THE nation is angry yet again. This time, the outrage is spurred by the death of a young man at the hands of those whom he made the grievous mistake of wanting to call his brothers.
Horacio Tomas Castillo III was a promising 22-year-old law freshman at the University of Santo Tomas. But he died last weekend, his body dumped on a sidewalk in Tondo. He was the victim of a hazing ritual gone awry.
In the past few days, more details have surfaced about who exactly were present the night Castillo suffered a heart attack after undergoing severe beating. We now see CCTV footage of him in the company of other Aegis Juris fraternity members. On social media we see screen shots of what appeared to be a frantic conversation among those involved in the hazing. We know one of the suspects has turned himself in even as he claims he did not actively participate in the hazing. And now one of the others has been able to flee to the US, on board a dawn flight out of Naia.
The condemnation of the practice is universal. Contrary to other issues, there are no opposing camps here trying to discredit each other. Everybody mourns the senseless death and abhors the violent manner it was brought upon Castillo. There is unanimous revulsion toward fraternities that say they promote brotherhood but demand that those who wish to belong show their willingness in extreme ways.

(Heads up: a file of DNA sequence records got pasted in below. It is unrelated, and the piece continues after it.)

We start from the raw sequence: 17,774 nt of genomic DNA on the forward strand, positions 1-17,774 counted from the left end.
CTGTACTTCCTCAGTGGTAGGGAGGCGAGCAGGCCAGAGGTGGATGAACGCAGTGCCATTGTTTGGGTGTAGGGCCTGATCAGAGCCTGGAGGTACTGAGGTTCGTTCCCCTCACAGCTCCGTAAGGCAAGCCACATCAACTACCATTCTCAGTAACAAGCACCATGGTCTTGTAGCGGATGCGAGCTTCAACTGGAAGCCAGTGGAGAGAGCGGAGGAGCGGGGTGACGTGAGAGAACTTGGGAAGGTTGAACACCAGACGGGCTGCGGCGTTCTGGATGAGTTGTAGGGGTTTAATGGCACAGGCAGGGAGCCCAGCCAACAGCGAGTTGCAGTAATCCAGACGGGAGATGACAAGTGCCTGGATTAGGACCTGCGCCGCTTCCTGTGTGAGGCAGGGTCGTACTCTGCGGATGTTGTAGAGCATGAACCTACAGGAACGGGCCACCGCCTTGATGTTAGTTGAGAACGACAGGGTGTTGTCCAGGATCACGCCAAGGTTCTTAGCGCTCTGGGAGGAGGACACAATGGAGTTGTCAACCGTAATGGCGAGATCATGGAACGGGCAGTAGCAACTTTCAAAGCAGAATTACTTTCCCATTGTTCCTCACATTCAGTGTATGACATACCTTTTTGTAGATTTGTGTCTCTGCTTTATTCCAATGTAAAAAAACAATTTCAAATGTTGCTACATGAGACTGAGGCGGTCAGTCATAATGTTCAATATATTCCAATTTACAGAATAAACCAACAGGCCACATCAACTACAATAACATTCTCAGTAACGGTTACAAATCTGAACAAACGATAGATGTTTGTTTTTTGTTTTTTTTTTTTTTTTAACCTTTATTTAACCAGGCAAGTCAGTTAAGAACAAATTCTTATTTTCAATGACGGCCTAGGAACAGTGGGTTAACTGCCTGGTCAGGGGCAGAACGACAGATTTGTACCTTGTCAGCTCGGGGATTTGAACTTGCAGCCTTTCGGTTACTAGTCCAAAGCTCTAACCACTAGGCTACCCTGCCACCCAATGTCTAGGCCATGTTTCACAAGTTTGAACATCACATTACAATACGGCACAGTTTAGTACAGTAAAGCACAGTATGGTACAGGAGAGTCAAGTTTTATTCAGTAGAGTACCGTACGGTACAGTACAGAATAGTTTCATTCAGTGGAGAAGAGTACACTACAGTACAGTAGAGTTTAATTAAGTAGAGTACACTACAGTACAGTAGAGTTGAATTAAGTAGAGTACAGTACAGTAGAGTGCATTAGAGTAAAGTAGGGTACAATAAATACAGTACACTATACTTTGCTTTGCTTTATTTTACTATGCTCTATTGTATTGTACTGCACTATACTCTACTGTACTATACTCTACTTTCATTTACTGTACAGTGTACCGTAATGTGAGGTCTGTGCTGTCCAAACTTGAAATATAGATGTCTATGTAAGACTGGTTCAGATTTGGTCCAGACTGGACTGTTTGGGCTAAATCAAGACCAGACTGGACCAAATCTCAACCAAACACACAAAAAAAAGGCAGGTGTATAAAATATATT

Current legislation merely regulates hazing with stiffer penalties for schools and officers of the fraternity or sorority. It becomes a crime only when someone dies, or is raped, sodomized or mutilated. There is a proposal to amend the law but no action has been taken.
And perhaps not even a law would be enough of a deterrent to these barbaric practices. Most of the men in power in government and in corporations are, themselves, products of these fraternities. They survived similar or equally excruciating demands to prove their loyalty. Fortunately for them, they did not die. They are living testaments to a culture that says it’s whom you know that counts, and that without such connections to protect and sustain them through school and their career, they would be nothing.
Horacio’s is not the first death from hazing. It will not be the last.
It won’t be if we are angry for a few days or weeks and then forget about the issue once we find other things to get worked up about. It won’t be if the code of silence persists among those in the know, if the culture of belongingness, however twisted, asserts itself as an attractive option for the young, and if people keep defining themselves by their associations and loyalties.